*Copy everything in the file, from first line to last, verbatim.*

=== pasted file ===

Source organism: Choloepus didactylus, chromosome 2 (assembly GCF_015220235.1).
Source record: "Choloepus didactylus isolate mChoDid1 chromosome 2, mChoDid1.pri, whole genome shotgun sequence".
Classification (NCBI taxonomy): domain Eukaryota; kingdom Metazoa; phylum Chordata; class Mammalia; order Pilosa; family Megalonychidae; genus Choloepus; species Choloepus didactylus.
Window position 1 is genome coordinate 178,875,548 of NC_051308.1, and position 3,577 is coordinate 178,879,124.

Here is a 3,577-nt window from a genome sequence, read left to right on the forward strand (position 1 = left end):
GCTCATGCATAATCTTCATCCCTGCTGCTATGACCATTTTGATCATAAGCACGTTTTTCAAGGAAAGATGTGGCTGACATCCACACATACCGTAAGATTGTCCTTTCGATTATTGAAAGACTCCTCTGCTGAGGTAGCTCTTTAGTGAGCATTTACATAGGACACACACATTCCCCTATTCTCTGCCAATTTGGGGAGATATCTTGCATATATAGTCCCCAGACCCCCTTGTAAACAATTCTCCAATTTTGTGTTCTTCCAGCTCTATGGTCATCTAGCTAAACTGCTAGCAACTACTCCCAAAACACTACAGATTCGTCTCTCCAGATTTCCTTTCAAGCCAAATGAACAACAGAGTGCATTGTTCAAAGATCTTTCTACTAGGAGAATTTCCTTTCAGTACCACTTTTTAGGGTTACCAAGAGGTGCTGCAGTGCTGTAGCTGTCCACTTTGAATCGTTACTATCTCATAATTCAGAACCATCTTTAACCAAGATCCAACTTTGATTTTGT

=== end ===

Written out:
Source organism: Choloepus didactylus, chromosome 2 (assembly GCF_015220235.1).
Source record: "Choloepus didactylus isolate mChoDid1 chromosome 2, mChoDid1.pri, whole genome shotgun sequence".
Classification (NCBI taxonomy): domain Eukaryota; kingdom Metazoa; phylum Chordata; class Mammalia; order Pilosa; family Megalonychidae; genus Choloepus; species Choloepus didactylus.
Window position 1 is genome coordinate 178,875,548 of NC_051308.1, and position 3,577 is coordinate 178,879,124.

Here is a 3,577-nt window from a genome sequence, read left to right on the forward strand (position 1 = left end):
GCTCATGCATAATCTTCATCCCTGCTGCTATGACCATTTTGATCATAAGCACGTTTTTCAAGGAAAGATGTGGCTGACATCCACACATACCGTAAGATTGTCCTTTCGATTATTGAAAGACTCCTCTGCTGAGGTAGCTCTTTAGTGAGCATTTACATAGGACACACACATTCCCCTATTCTCTGCCAATTTGGGGAGATATCTTGCATATATAGTCCCCAGACCCCCTTGTAAACAATTCTCCAATTTTGTGTTCTTCCAGCTCTATGGTCATCTAGCTAAACTGCTAGCAACTACTCCCAAAACACTACAGATTCGTCTCTCCAGATTTCCTTTCAAGCCAAATGAACAACAGAGTGCATTGTTCAAAGATCTTTCTACTAGGAGAATTTCCTTTCAGTACCACTTTTTAGGGTTACCAAGAGGTGCTGCAGTGCTGTAGCTGTCCACTTTGAATCGTTACTATCTCATAATTCAGAACCATCTTTAACCAAGATCCAACTTTGATTTTGT